2013-14 outlook: Toronto Raptors

Will the Toronto Raptors play basketball well in the 2013-14 NBA season? They very well could. Vince Talotta/Toronto Star/Getty Images

What's in store for the Toronto Raptors? Our panel of five looks back at the offseason moves (and non-moves) and forward to what lies ahead in the 2013-14 NBA season.

1. What grade would you give the Raptors' offseason?

Henry Abbott, ESPN.com: B+, but not in ways that'll translate to wins this season. Instead, they have a new front office led by Masai Ujiri, relief from Andrea Bargnani's contract, a growing collection of picks (thanks, Knicks!) and the beginnings of hope.

Bradford Doolittle, ESPN Insider: C, based on sheer dullness. There was only so much the Raptors could do because of their cap situation. Cutting bait on Bargnani and actually getting some draft picks in return was solid. Signing two-fifths of Indiana's bad bench from last season didn't do much for me.

James Herbert, HoopSpeak: B+. Prying Ujiri away from Denver was a monumental move for the future of the franchise. While Ujiri elected to make moves around the margins rather than radically reshape the roster, acquiring the sweet-shooting Steve Novak and draft picks from New York in exchange for Bargnani was a surprising haul when Bargnani's value seemed at its lowest.

Blake Murphy, Raptors Republic: B. Aside from trading Bargnani, a cathartic move for the franchise, it was pretty quiet. Ujiri wants to evaluate what's currently in stock, and that's preferable to taking dynamite to the whole thing.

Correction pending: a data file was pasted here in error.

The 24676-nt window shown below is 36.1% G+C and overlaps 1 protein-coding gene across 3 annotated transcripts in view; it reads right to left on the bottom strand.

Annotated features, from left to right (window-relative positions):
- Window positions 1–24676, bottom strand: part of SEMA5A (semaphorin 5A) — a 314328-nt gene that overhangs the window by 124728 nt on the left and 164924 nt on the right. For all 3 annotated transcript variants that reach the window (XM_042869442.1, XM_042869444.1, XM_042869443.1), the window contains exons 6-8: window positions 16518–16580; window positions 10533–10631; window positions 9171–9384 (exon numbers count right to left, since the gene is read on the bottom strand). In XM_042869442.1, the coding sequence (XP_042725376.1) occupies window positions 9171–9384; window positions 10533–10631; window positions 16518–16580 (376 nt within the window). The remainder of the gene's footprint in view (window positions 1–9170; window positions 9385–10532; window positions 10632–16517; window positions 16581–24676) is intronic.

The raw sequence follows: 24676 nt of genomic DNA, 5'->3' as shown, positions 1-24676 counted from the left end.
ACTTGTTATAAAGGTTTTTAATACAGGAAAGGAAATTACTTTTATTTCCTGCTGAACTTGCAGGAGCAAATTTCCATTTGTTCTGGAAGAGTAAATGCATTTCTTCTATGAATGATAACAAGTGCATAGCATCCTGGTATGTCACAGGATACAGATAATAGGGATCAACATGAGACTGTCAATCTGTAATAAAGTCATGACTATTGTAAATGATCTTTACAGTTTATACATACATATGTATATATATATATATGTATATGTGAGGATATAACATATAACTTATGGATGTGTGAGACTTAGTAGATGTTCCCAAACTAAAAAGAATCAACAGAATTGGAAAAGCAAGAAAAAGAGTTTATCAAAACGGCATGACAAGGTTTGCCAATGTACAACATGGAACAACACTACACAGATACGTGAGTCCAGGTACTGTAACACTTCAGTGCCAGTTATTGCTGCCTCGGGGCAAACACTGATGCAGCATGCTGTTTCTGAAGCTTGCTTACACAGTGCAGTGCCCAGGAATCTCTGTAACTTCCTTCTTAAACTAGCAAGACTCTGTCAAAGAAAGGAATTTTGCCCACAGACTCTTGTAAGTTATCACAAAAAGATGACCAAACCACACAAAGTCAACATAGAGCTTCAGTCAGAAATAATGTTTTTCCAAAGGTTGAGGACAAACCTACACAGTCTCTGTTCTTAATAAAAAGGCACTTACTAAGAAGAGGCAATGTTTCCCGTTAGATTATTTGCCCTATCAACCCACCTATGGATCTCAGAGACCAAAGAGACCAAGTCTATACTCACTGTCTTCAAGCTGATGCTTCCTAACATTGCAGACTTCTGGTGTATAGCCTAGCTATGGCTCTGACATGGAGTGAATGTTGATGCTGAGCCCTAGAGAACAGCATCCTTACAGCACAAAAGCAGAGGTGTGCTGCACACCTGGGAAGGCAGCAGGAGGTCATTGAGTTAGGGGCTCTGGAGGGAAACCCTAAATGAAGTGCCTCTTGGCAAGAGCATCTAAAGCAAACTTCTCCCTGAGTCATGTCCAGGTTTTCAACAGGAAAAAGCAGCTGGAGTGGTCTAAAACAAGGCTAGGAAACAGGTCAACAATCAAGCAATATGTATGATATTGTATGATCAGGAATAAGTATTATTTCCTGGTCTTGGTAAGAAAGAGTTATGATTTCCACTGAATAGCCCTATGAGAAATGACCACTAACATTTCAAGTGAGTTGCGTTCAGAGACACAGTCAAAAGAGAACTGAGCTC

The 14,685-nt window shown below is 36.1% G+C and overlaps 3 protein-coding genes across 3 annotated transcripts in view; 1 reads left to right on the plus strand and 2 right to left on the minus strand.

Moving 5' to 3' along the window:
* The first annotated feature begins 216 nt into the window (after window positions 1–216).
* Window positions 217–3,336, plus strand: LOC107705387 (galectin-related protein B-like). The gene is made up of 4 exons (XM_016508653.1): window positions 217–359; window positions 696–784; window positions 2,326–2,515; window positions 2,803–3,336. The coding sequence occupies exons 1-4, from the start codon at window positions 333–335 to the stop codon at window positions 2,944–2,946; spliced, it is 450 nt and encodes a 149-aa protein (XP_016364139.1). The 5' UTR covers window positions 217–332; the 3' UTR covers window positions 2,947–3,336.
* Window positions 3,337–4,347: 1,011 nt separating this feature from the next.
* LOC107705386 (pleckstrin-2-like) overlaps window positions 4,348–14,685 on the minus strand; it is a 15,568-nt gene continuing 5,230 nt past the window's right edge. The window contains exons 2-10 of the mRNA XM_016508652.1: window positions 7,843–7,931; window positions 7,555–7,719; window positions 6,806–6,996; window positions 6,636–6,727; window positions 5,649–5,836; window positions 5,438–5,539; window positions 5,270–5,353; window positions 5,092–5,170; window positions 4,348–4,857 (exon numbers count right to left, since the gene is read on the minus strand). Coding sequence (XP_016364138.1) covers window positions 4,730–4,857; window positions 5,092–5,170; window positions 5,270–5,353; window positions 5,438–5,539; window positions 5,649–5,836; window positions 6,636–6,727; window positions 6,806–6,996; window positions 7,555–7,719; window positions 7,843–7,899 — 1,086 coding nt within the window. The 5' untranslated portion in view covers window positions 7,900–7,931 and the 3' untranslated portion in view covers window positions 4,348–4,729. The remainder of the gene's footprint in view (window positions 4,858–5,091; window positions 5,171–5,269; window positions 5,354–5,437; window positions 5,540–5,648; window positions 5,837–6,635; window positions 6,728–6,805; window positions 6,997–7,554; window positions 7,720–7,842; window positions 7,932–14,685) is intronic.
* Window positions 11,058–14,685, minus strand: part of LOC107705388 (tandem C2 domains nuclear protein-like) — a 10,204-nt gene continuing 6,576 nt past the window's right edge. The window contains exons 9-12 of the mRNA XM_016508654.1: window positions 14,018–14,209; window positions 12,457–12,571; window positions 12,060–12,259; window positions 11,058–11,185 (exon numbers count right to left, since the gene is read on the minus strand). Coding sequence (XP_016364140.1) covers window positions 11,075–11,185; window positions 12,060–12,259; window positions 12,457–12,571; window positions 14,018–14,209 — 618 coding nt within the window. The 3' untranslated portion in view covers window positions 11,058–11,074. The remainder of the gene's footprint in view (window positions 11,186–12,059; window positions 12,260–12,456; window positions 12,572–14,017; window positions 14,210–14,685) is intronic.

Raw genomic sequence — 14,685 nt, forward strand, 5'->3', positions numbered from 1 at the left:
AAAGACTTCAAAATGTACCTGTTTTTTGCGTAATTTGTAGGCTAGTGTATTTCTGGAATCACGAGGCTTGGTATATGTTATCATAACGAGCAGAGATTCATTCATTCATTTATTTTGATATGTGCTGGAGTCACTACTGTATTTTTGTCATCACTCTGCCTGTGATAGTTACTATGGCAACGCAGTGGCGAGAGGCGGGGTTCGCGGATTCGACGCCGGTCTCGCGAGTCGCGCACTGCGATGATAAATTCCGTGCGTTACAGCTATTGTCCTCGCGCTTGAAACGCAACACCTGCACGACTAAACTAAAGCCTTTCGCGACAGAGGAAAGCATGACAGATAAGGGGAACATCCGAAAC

Seerat Sohi, Hardwood Paroxysm: B. Uriji's debut move as the Raptors' GM was stunning. Dumping Bargnani's contract is one thing. Acquiring three draft picks in the same deal? Stuff of the gods. Their offseason signings (Tyler Hansbrough and D.J. Augustin), however, elicit minimal applause.

2. What's the biggest question facing the Raptors in 2013-14?

Abbott: Is Jonas Valanciunas the franchise player they've been waiting for? This team has had stars, from Vince Carter to Chris Bosh. But what they need now are players to help them truly contend for the first time.

Doolittle: Rudy Gay can opt out after the season, and based on how he played after coming over from Memphis last season, you have to worry about his "aggressiveness." Is there any possibility of he and DeMar DeRozan becoming a workable wing tandem in an efficient offense?

Herbert: Where is this team going? Ujiri is choosing to evaluate the core players he inherited, and the first few weeks of the season will put pressure on them to perform as he decides on a direction. It makes sense to be patient with this group, but it'll be interesting to see what the Raptors look like after the trade deadline.

Murphy: What is the direction? It's unclear what Ujiri's plan is and whether it involves adding to the existing core or subtracting from it. The futures of Kyle Lowry, Gay and head coach Dwane Casey revolve around it as well.

Sohi: Is there a team out there -- aside from the 2012-13 Raptors -- willing to take on Gay's contract? Uriji's tenure in Canada is poised to be illustrious, but at the moment he's knotted up by the cap inflexibility and middling talent his predecessor left for him to deal with.

3. Who's the Raptors' most intriguing player?

Abbott: Pop quiz: Who won the NBA's dunk contest last year? (Hint: It was a Raptor.) Terrence Ross is a monster dunker, but also exhibit A that it is not enough to make you a difference-maker. The team was essentially dreadful at both ends when Ross was on the court as a rookie. But if he can dial in that NBA 3-ball …

Doolittle: Valanciunas. He may never see the ball, but he looked like a beast in the paint over the summer, showing the kind of aggressiveness that could allow him to become Toronto's centerpiece. His ability to command the ball in the post and score efficiently would be a great sign that he may reach his ceiling. Eventually.